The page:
I think I may have to be studied or something but I have to say, I have terribly small hands and feet. Hence, my extremities have a tendency to get seriously cold extremely quickly. This was a major problem during my intense hockey years when we'd play in rinks that were held up with one wall in the middle of January during a sub-zero blizzard. No matter how hard I skated or how many times I'd rub my hands together, nothing could keep me warm.
Once I started waterfowl hunting, I realized that having appendages that tend to freeze after mere moments of being immersed into some sort of cold climate would be a serious problem. A month ago, we went hunting and I was in charge of retrieving decoys. The water temperature was close to freezing, illustrated by the decoys I picked up that were covered with a white frost. As I meandered through the water, I came to realize that my gloves were soaked and completely useless. I climbed into the boat and surveyed the damage. My hands were lobster red and cold to the touch. Minutes later I shoved them into DU's muff and experienced that terrible needle-like burning that accompanies the slow thaw of a body part. I then decided that it was the perfect time to invest in a new pair of gloves.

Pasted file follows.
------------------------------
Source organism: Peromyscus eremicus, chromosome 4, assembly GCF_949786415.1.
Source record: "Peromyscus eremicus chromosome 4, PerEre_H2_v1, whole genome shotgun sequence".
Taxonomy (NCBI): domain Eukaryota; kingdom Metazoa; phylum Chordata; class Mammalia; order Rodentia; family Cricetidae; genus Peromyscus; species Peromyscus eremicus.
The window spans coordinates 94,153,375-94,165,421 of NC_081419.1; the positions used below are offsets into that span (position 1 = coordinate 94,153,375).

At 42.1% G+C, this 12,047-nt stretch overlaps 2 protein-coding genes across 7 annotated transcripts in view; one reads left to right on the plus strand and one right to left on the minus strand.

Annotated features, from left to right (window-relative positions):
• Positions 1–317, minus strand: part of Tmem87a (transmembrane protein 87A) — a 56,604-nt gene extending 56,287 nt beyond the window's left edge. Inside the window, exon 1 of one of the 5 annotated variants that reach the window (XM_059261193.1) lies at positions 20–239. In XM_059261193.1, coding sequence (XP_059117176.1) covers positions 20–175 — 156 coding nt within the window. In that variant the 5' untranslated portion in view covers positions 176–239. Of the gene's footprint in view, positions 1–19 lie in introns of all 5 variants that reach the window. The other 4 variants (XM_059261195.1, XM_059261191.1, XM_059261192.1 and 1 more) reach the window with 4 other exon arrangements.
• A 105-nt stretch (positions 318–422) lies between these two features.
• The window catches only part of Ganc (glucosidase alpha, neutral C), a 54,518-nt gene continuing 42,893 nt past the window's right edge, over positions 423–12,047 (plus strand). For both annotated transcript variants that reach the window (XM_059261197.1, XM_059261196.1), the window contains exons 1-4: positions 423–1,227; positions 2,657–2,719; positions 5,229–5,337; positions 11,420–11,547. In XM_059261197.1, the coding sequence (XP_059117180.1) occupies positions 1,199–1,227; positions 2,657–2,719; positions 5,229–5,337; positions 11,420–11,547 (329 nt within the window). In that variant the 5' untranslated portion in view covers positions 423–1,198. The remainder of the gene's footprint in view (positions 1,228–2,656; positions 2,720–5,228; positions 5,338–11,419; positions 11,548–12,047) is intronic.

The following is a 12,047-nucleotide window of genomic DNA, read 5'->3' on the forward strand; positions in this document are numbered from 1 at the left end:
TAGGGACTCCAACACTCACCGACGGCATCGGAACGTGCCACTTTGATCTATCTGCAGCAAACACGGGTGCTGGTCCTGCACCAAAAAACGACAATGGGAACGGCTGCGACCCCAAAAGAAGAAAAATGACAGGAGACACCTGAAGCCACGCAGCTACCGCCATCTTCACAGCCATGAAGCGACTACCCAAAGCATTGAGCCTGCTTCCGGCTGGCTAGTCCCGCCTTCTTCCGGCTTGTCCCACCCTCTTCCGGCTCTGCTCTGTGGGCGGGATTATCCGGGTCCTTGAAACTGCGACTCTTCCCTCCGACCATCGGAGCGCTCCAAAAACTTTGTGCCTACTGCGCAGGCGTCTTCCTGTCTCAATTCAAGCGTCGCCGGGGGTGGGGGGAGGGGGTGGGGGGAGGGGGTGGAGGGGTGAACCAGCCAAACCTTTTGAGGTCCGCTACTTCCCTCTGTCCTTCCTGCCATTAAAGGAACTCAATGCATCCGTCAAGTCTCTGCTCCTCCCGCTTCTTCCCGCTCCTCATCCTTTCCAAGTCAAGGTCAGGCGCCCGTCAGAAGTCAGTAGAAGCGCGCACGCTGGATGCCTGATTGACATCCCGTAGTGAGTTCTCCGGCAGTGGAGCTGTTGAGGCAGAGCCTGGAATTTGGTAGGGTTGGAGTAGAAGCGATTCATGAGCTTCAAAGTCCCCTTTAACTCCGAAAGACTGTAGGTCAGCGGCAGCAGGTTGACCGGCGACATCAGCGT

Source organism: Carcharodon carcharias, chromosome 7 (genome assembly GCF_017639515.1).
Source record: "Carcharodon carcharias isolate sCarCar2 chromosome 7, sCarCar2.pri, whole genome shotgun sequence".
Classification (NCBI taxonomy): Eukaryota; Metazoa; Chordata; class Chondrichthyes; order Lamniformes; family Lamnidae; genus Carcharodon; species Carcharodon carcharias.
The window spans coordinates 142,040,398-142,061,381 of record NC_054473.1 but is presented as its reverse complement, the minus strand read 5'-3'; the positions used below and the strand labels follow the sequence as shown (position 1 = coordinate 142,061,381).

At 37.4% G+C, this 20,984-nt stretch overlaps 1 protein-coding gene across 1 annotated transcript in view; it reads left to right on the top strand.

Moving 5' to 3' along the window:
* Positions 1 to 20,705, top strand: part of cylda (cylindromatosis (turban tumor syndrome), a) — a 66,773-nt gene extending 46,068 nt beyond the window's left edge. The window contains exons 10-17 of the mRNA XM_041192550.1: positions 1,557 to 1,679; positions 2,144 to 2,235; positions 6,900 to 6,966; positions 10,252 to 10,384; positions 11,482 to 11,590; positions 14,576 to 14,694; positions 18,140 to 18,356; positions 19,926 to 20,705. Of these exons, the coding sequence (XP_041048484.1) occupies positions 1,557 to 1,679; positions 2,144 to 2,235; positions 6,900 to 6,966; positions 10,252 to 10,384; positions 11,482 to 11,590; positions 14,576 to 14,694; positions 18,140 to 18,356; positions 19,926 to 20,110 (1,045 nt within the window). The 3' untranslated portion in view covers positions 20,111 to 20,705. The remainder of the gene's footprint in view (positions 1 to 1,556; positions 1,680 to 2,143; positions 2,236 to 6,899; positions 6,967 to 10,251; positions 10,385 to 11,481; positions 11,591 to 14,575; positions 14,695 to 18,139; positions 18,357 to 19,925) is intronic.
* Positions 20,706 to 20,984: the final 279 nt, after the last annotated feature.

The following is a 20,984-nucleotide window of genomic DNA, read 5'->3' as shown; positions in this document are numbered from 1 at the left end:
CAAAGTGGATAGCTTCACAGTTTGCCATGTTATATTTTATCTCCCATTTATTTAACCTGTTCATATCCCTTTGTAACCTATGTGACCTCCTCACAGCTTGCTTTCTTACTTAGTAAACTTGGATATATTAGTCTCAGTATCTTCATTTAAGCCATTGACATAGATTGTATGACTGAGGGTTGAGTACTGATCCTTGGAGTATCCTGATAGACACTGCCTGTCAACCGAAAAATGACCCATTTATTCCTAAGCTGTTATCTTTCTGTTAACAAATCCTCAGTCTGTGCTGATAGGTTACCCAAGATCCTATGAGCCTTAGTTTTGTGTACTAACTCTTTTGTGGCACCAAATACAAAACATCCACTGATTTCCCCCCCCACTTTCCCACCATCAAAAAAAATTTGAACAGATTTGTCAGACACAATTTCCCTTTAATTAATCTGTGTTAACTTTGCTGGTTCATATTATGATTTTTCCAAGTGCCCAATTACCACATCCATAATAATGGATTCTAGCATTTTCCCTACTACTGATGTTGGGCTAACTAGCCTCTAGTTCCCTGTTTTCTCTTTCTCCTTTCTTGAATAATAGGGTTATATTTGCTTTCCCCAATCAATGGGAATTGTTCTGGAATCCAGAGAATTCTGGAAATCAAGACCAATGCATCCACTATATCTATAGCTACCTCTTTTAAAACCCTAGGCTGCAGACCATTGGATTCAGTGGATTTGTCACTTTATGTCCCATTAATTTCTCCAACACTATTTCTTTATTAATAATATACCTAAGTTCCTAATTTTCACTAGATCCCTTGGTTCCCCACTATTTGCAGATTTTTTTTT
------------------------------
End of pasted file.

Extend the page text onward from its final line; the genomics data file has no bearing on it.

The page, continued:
Unfortunately, Christmas was nearing and I had no extra funds to speak of in order to purchase a nice pair of hand warming implements. Then the fantastic and ever-generous Outdoor Blogger Network came to the rescue. OBN has connected my blog with other like-minded individuals through their dedication to making the outdoor blogging world a tightly-knit one. A few months back, I noticed that Rebecca and Joe started weekly Wednesday giveaways. I never win anything, but I figured that throwing my name in periodically would make my odds of getting cool stuff a little greater. In December, I noticed that OBN must have made some sort of error because they were giving away far too many awesome things for a regular Wednesday.
I scrolled down and noticed a pair of gloves that looked perfect for decoy retrieval. The Frabill FXE Snosuit Gauntlet Mitt immediately piqued my interest. The mitts are marketed for ice fishing but I figured that putting in for them wouldn't hurt. I went back about my business and completely forgot about the contest. Sunday night rolled around and just like any red-blooded American, I was watching football. The Colts were down so I occupied myself by checking OBN. Low and behold, I won the Frabill mitts.